The 13th Division claims that Al Nusrah attacked its fighters, including the TOW specialist pictured on the left. Source: 13th Division’s Twitter feed.
Al Nusrah Front and the 13th Division, a Syrian rebel group that has received US-made anti-tank TOW missiles, clashed in the past two days. The two sides have fought in Maarat al Numan, a town in Syria’s northwestern Idlib province, as well as in the surrounding area.
The Idlib province fell to the Jaysh al Fateh rebel coalition last year. Al Nusrah Front, an official branch of al Qaeda’s international organization, is a cofounder of the alliance. The 13th Division has long coexisted with Jaysh al Fateh and has also fought alongside the jihadists against their common enemies.
But that all changed in the past 48 hours.
Both the 13th Division and Al Nusrah have released statements via social media blaming each other for the conflict.
In a series of tweets on its official account, the 13th Division accused the al Qaeda branch of raiding its headquarters in Idlib and seizing its weapons. One sarcastic tweet reads: “We congratulate [Abu Muhammad al] Julani on this conquest!” Julani is Al Nusrah’s emir, or overall leader.
The firefight with Al Nusrah can be heard in another tweet posted by the 13th Division.
In its own version of events, Al Nusrah claims it doesn’t know what precipitated the 13th Division’s “strange aggression at this sensitive moment in this revolution.” The 13th Division’s fighters raided the homes of some Al Nusrah members in Maarat al Numan, according to the jihadists’ brief account.
“We call on all the wise ones to intervene and rectify the situation to avoid spilling blood, and to redirect the mujahideen’s rifles toward the Nusayri [a derogatory word used by Sunni jihadists to describe Alawites], Rejectionist [Shiites] and Russian alliance that surrounds the Levant and its people,” Al Nusrah’s statement reads.
Jund al Aqsa, another al Qaeda-linked jihadist group, also participated in the operations against the 13th Division, according to independent accounts.
The 13th Division is led by Ahmad al Saoud, a former officer in Bashar al Assad’s military. Saoud, who is from Maarat al Numan, told Al Jazeera in 2014 that his group had approximately 1,800 men who were “ready to fight anywhere, at any time.” In addition to Assad’s regime, the 13th Division has also fought the Islamic State, Al Nusrah’s jihadist rival in Syria.
According to Al Jazeera, the group has received funds from Saudi Arabia. Multiple videos posted online show Saoud’s men firing US-made TOW missiles. The New York Times reported in October that the “weapons are delivered to the field by American allies, but the United States approves their destination.” The CIA reportedly works with liaison intelligence services and governments to deliver the weapons.
“We get what we ask for in a very short time,” Saoud told the Times.
Previous raids against Western-backed rebels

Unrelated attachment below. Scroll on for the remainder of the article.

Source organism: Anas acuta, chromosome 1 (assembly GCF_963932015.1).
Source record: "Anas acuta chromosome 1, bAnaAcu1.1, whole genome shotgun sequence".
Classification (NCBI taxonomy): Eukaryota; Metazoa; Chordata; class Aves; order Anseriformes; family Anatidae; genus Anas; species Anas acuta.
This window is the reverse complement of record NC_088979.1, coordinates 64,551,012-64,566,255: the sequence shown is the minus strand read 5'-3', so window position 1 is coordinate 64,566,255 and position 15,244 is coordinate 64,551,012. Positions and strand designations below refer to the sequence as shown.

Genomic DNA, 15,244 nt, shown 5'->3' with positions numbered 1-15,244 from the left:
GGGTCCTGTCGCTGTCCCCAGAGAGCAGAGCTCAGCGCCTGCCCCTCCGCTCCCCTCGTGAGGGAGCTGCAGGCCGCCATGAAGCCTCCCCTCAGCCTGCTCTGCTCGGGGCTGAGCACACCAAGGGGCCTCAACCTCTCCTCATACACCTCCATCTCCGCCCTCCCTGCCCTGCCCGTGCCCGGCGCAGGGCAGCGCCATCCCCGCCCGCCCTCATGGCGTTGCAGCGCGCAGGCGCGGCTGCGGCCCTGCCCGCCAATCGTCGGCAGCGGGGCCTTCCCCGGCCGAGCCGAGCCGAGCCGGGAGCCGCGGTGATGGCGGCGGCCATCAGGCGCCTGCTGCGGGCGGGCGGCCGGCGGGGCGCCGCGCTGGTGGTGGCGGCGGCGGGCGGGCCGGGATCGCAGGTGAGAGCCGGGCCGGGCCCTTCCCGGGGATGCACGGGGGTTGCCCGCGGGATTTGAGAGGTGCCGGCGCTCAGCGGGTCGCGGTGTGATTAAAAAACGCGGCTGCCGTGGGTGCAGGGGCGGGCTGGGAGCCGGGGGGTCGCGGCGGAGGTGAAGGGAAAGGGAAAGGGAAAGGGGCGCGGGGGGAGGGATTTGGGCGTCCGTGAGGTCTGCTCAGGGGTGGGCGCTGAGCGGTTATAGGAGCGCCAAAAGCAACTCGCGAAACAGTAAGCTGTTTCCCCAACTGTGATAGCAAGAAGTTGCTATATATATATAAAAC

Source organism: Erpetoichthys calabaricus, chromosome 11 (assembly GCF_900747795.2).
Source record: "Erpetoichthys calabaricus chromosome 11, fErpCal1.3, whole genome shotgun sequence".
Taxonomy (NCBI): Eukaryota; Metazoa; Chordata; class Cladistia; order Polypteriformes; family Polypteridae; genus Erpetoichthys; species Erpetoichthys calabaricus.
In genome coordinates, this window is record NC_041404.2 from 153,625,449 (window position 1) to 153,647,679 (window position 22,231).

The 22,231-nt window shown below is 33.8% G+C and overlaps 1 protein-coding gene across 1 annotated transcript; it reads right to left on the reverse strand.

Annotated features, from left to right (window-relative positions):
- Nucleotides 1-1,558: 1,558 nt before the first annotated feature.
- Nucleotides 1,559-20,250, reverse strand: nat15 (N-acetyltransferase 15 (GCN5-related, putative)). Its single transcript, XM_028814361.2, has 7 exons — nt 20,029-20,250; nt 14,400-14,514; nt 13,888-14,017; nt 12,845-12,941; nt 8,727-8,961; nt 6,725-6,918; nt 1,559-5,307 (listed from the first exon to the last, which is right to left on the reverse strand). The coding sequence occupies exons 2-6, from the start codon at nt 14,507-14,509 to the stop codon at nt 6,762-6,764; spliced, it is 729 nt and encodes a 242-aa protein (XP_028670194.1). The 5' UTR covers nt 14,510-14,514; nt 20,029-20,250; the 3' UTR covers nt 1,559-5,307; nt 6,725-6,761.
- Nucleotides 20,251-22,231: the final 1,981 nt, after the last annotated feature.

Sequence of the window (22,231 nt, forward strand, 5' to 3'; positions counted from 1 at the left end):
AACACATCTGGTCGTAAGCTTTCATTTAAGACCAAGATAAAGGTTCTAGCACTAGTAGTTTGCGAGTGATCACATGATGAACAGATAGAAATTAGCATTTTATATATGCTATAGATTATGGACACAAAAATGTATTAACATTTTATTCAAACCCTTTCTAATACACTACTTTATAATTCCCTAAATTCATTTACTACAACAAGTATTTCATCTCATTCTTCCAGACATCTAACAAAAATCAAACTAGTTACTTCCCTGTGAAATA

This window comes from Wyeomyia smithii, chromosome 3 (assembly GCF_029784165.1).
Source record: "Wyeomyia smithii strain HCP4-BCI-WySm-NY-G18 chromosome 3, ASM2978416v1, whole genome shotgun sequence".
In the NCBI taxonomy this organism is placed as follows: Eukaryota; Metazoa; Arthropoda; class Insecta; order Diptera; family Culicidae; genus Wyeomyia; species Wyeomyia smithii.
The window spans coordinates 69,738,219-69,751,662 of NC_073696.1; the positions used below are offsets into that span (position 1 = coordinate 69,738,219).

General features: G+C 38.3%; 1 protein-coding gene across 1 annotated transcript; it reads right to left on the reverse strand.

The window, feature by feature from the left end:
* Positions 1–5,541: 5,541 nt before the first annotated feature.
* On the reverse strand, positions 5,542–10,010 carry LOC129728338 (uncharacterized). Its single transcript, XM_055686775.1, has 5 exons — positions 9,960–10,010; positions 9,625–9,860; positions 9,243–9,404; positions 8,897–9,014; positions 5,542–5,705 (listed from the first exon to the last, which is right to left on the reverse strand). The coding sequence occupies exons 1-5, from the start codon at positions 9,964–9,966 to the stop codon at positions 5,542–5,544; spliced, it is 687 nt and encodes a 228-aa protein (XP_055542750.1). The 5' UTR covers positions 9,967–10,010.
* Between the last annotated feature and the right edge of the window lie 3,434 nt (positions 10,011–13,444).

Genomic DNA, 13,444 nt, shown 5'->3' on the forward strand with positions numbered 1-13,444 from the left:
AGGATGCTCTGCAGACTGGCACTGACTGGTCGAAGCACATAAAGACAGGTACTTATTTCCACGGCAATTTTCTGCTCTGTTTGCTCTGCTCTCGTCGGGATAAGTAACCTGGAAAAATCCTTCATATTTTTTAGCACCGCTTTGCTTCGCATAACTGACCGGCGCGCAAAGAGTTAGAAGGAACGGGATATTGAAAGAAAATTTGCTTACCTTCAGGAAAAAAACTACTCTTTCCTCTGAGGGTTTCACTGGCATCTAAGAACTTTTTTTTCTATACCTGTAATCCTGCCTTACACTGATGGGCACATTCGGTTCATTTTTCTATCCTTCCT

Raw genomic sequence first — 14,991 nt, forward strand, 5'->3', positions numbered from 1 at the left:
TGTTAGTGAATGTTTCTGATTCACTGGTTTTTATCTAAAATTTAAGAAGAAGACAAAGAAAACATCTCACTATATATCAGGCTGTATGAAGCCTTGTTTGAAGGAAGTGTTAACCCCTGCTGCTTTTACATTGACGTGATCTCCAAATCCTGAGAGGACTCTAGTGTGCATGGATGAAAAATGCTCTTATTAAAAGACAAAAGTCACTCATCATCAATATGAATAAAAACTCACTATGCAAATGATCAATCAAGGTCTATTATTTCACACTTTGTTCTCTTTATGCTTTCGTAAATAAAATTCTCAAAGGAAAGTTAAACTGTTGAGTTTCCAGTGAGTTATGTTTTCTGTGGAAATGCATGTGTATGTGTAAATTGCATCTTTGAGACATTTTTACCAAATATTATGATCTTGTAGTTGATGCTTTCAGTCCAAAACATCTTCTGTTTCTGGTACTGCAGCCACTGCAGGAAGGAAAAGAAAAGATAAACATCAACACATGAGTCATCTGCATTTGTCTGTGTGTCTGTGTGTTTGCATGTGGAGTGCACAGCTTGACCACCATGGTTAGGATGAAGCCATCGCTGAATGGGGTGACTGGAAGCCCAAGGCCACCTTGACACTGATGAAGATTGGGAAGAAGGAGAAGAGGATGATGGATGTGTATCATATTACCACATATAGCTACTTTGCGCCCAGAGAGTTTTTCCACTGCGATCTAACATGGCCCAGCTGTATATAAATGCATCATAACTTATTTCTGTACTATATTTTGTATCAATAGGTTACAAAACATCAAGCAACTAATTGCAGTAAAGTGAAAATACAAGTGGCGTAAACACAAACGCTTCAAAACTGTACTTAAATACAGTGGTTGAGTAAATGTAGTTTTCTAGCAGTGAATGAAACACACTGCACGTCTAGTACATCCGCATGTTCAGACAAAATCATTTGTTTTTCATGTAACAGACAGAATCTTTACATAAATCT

Al Nusrah Front has consistently resisted the West’s uneven attempts to build a reliable opposition force to fight Assad’s regime and the Islamic State.
In late 2014, Al Nusrah pushed the Syrian Revolutionaries Front (SRF), which had reportedly received some support from the West, out of its strongholds in the Idlib province.
After being vanquished, SRF head Jamaal Maarouf accused Al Nusrah’s emir, Abu Muhammad al Julani, of being a “Kharijite” (or extremist). This was an about-face in the relationship, as the SRF and Al Nusrah had previously fought side-by-side. Maarouf also publicly lamented the limited support he had received from the West.
In early 2015, Al Nusrah also took the fight to Harakat Hazm (the Hazm Movement) outside of Aleppo. Despite receiving Western support, including US weaponry, Hazm was allied with the jihadists in the past and its leaders had praised Al Nusrah. Regardless, it was eventually forced to disband under Al Nusrah’s relentless pressure. Hazm’s remaining members were folded into other rebel groups.
It is suspected that TOW missiles fell into al Qaeda’s hands as a result of the battle with Hazm. The weapons were used during the jihadists’ successful assault on Idlib in March, as well as during other key confrontations with the Assad regime.
Rebels belonging to Division 30, a group supported by the US, suffered losses immediately upon entering the Syrian fray in July 2015. More than 50 members of Division 30 were sent from Turkey into Syria, but Al Nusrah quickly thwarted their plans even though the US-backed rebels intended to fight the Islamic State, Al Nusrah’s bitter rival. A number of Division 30 fighters were captured or killed within days of embarking on their mission.
Al Nusrah released a statement at the time saying that Division 30 is part of an American scheme that is opposed to the interests of the Syrian people. Al Qaeda’s branch accused the group of trying to form “the nucleus” of a “national army” and blasted the attempt to bolster the “moderate opposition.” [See LWJ report, Al Qaeda’s branch in Syria says it captured US-backed rebels.]
Al Nusrah also attacked Division 30’s headquarters in Azaz, a city north of Aleppo. The US responded with airstrikes, killing a number of jihadists, but unfortunately it wasn’t enough to stop Al Nusrah’s advances.
Then, in September 2015, fighters belonging to the “New Syrian Forces” handed over American-supplied vehicles and ammunition to Al Nusrah in return for safe passage in Syria. The New Syrian Forces were supplied under the Pentagon’s $500 million train and equip program, which was subsequently halted. [See LWJ report, US-backed rebels handed over equipment to al Qaeda in Syria.]
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